top of page

Want to do something more than listen to the podcast? You’re in the right place! We challenge YOU to innovate and create your own technology for the sake of humanity. Check back each week for a new challenge.


Remember that some things that seem impossible are just impossible right now. Commit and figure it out. Geronimo!​


Avnet logo - official sponsor of Podcast Not Impossible

Episode 10: The Cyborg and The Singularity


Thanks to advances in technology it's now possible to mend a broken heart. No, it's not meant to be poetic. Researchers at the Tel Aviv University have created what they call a “cyborg heart patch” which combines living tissue and electronic components to replace damage parts of the heart. The patch has the ability to expand and contract like human heart tissue, yet regulates itself as a machine. The cyborg patch may reduce the need for risky procedures and high-risk medications. It also shows how current technology is being used to improve the world of health.

Episode 9: Oh Print Me A Home


The Light Rider is the world's first 3D printed motorcycle.  3D printing can do a lot things, now it can make motorcycles. Airbus used 3D printing to create the bike, but they didn't use plastic. Instead they got its odd shape by thousands of thin metal layers produced in a bed of metal powder. The entire frame is made out of Scalmalloy, which is aircraft grade aluminum. They used an algorithm to develop the Light Rider’s optimized structure to keep weight at a minimum while ensuring the motorcycle’s frame was strong enough to handle the weight loads and stresses of everyday driving scenarios. The result: a motorcycle that looks more like an organic exoskeleton than a machine.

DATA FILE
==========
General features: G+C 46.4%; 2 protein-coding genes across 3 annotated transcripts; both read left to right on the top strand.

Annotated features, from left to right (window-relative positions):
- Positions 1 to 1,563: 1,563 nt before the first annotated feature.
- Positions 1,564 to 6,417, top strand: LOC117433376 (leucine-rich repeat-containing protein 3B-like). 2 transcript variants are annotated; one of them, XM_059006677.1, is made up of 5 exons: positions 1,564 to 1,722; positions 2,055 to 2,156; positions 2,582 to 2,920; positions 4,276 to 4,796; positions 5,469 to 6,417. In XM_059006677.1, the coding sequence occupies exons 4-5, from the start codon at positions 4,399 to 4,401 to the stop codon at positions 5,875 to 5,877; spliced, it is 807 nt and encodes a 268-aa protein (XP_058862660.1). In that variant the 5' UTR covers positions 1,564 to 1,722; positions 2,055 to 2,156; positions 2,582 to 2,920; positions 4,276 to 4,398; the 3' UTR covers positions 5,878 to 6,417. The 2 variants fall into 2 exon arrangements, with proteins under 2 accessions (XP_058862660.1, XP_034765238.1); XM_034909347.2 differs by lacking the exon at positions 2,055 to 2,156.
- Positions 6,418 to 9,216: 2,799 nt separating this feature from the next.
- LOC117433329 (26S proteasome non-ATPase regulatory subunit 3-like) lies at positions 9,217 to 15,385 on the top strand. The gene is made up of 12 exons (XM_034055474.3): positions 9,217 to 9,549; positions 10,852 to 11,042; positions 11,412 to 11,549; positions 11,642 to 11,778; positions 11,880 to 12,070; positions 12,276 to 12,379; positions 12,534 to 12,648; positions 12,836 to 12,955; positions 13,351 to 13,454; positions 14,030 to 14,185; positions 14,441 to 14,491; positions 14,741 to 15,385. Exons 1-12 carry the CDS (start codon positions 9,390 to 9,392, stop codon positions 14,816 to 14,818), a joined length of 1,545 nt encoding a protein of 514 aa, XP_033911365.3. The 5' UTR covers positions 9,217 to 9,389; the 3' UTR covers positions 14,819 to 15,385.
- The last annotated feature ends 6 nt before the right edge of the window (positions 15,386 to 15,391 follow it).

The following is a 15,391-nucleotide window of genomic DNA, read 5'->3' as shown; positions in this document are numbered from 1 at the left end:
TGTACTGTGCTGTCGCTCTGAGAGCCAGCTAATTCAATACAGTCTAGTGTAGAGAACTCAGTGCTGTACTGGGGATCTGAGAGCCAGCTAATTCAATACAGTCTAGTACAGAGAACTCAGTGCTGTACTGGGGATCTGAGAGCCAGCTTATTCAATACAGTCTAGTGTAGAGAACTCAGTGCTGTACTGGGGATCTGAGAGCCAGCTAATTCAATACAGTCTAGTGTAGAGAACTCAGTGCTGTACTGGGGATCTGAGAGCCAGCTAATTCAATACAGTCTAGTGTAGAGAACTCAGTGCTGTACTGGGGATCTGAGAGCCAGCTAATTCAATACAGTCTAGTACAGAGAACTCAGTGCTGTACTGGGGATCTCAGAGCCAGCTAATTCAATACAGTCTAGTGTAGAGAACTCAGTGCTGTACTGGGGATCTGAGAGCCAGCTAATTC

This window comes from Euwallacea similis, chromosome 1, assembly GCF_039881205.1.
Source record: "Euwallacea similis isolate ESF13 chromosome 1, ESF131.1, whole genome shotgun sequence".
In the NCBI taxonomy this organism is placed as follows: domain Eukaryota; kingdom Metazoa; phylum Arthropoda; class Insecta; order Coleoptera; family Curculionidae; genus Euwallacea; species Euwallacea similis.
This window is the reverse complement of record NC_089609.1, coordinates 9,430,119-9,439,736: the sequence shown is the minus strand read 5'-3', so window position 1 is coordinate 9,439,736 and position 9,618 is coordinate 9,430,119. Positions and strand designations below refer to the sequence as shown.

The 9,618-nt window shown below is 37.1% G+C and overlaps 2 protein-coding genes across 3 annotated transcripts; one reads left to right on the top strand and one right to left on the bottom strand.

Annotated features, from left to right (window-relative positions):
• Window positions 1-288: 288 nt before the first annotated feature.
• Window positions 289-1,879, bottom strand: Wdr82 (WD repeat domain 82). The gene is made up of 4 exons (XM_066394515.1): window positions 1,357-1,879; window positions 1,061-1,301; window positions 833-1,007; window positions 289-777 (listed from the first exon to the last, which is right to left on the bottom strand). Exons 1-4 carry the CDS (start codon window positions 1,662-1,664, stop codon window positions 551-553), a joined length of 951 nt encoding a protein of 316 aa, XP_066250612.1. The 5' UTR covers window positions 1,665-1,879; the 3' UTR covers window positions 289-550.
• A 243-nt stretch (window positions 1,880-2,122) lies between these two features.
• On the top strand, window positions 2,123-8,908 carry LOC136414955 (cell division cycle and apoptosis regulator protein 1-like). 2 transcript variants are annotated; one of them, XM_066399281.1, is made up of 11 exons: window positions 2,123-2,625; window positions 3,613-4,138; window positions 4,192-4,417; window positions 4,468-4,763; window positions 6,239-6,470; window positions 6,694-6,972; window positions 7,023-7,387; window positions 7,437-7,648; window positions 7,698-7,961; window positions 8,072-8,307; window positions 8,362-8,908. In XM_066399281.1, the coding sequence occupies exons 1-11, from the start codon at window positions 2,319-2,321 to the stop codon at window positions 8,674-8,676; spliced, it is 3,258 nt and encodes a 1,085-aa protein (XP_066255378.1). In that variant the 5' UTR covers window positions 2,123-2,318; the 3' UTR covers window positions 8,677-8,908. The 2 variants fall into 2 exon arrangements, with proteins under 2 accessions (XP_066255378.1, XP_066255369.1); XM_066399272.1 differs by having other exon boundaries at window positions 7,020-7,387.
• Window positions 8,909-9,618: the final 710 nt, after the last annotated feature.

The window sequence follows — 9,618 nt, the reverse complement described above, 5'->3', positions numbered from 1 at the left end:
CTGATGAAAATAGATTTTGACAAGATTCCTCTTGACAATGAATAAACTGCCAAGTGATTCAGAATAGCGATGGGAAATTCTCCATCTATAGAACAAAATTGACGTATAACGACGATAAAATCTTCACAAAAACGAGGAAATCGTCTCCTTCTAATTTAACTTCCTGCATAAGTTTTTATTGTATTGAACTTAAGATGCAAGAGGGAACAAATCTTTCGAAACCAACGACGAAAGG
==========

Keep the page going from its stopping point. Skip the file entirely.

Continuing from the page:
Episode 8: Vet Tech


element14 YouTube personality Ben Heck recounts the time he was contacted by someone that lost a limb in the Iraq war. The guy likes to play video games so he asked Ben if he could build him a one handed controller. It attracted a lot of interest and it’s been something that he’s done a lot of over the years. See how Ben built a Single-Handed Xbox One Controller.

Episode 7: Feel the Music

Rabbitt, a University of Utah professor of bioengineering, used infrared light to stimulate the inner-ear cells of a toadfish and send signals to the brain. In other words, let the toadfish hear via light applied to its ear cells. The toadfish ear cells are a well-established model for comparison to human ears. Read how infrared light might enable the deaf to hear.

Episode 6: Project C.O.D.I.

Where Not Impossible created a sensing glove, Ben Heck built a hat that detects when objects are near. Watch how he makes a Seeing Eye Hat here.

Episode 5: Kissyface

People around the world are working on making the world more accessible to everyone. Check out Element14 community member Cosmin Iorga’s EEG Appliance Brain Controller, a project to allows a disabled person to control appliances using their brain waves.

Episode 4: The Arm Race​


Do you have ideas for how to create better prosthetic limbs? From incremental improvements to revolutionary advancements, your ingenuity has the power to change lives. Join the Element14 and communities to start working on a solution!


In 2013, Mick and Not Impossible installed the first 3D-printing lab to create accessible prosthetic arms in the South Sudan. Discover: Project Daniel.

Episode 3: The Eyewriter

Learn how you can build an Eyewriter. Have ideas on how to improve on it? Connect with the biggest designer-engineer community on the planet at Element14 or create your own Eyewriter 2.0 project on, the world's largest open-source community.

Episode 2: Blood from the Sky

Explore how makers and engineers are innovating drone technology on

Episode 1: See With Your Tongue

To explore an example of Not Impossible technology currently being developed to help those with sensory disabilities experience the world around them check out Design For A Cause: Project C.O.D.I. on Element 14.

Discover the incredible story of the BecDot, a toy built to teach braille concepts to children as young as toddlers, created by a father whose daughter is losing her hearing and vision due to Usher's Syndrome. The BecDot was the recipient of a 2018 Not Impossible Award.

Want even more? Join the thousands of creators, engineers, and innovators on Hackster and Element14 to take your own projects to the next level.

Subscribe Here:

bottom of page